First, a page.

I find I'm usually either at the door side of obsy by the controlling laptop, (from where the photo was taken), or parked on the visible seat so storage holes are nice and close to hand. The hole in the bottom block neatly holds the Nevada Power Transformer, purchased from Jkulin some months back, with the output cabling coming up and out from a side I don't frequent so little chance of accidentally snagging cables in the dark. 

I rest my case!

Regards, Les

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On 10/05/2019 at 09:57, Wyvern said:

I know.!!!!!!...... flying in the face of convention, or should that be "construction"? :BangHead:

Seriously though, there was method to my madness.  🤨  Available "storage holes" all around the mount. 👍  

I find I'm usually either at the door side of obsy by the controlling laptop, (from where the photo was taken), or parked on the visible seat so storage holes are nice and close to hand. The hole in the bottom block neatly holds the Nevada Power Transformer, purchased from Jkulin some months back, with the output cabling coming up and out from a side I don't frequent so little chance of accidentally snagging cables in the dark.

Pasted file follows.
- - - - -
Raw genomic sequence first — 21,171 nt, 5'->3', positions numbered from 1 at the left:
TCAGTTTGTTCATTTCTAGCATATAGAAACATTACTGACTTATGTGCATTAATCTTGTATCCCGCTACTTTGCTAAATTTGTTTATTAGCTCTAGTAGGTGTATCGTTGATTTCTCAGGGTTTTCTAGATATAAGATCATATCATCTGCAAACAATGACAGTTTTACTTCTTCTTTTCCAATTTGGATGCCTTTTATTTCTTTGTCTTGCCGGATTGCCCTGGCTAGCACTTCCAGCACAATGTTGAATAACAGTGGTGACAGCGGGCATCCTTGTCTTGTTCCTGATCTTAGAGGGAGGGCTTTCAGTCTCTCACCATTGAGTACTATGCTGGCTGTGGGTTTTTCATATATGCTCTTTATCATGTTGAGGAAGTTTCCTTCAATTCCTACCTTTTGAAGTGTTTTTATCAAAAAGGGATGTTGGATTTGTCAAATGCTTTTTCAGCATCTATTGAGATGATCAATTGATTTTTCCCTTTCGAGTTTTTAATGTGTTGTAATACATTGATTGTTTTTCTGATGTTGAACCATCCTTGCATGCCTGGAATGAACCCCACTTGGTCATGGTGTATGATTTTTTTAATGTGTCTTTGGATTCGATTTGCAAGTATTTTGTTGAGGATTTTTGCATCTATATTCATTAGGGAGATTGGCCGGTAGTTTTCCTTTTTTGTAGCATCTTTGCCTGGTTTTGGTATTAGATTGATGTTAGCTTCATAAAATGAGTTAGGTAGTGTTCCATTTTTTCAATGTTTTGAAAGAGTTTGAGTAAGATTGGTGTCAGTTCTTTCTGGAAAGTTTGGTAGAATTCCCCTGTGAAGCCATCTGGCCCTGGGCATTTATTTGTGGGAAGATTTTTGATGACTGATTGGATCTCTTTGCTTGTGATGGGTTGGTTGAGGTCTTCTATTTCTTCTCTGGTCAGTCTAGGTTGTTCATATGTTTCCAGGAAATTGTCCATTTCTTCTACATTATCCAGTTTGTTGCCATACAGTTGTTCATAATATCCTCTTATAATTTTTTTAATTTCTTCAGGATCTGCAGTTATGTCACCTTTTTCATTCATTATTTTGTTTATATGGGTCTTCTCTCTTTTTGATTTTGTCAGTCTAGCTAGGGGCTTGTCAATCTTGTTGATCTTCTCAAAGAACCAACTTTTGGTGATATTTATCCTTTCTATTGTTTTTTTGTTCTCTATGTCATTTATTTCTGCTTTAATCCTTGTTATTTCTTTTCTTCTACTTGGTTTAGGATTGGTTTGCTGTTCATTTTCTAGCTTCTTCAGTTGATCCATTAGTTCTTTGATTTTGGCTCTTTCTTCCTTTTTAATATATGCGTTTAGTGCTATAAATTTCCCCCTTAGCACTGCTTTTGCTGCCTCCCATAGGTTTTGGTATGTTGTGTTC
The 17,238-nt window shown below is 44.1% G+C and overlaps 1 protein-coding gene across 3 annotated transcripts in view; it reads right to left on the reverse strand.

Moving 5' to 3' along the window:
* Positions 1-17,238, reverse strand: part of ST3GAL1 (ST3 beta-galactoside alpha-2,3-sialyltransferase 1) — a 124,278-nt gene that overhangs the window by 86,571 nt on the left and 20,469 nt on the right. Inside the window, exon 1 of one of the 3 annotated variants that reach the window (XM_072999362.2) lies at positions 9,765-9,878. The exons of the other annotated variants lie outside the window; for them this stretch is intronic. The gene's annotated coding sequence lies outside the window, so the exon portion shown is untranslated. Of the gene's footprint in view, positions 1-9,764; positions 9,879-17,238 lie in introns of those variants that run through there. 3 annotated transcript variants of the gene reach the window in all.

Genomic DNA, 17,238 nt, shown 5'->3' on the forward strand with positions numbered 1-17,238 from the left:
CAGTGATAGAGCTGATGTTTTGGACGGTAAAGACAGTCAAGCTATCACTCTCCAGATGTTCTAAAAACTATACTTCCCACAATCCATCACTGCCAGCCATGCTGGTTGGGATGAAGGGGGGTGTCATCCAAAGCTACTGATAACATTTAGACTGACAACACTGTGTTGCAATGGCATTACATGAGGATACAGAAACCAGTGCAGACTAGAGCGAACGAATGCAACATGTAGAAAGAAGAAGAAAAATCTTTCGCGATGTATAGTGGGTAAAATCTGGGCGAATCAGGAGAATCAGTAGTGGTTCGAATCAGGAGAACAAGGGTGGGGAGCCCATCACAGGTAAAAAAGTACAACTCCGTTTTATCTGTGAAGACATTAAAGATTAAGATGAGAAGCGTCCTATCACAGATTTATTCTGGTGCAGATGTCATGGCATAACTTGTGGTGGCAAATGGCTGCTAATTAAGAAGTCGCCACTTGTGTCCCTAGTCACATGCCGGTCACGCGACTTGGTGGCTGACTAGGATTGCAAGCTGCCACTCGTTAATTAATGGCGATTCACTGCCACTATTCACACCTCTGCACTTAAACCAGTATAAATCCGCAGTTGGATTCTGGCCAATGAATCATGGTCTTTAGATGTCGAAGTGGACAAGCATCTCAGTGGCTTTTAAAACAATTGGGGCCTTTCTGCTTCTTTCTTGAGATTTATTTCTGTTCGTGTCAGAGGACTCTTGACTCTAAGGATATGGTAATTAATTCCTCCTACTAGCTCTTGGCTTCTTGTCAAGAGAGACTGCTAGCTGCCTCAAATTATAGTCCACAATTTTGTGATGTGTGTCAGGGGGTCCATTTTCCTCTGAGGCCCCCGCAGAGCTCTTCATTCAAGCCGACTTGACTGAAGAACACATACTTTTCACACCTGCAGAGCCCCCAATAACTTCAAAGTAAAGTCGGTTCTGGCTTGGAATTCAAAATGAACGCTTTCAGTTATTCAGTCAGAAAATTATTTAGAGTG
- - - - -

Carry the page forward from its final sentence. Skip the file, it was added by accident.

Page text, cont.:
I rest my case!

Regards, Les

Very nice, I'm about to do the very same thing for my EQ6-R Pro in 3 locations in my yard.  Unfortunately, I can't find one location that is great views of the sky, so 3 will have to do :)

Were or are you worried about the blocks void area supporting all the weight?  I was going to put a 1/4" alum plate atop the block face (beneath my pier plate) - but if it's not needed, I'll save ~$60 US :)

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Adian,

Sorry, only just spotted your post above.

Can only report that during the past year+ of useage, there have been no signs of cracking or movement in the blocks so I don't think you'll have any issues.

Bottom block is half cemented into ground and the two blocks are secured together with Evo-stick "Sticks like s**t" adhesive and a coach bolt.

Best wishes, Les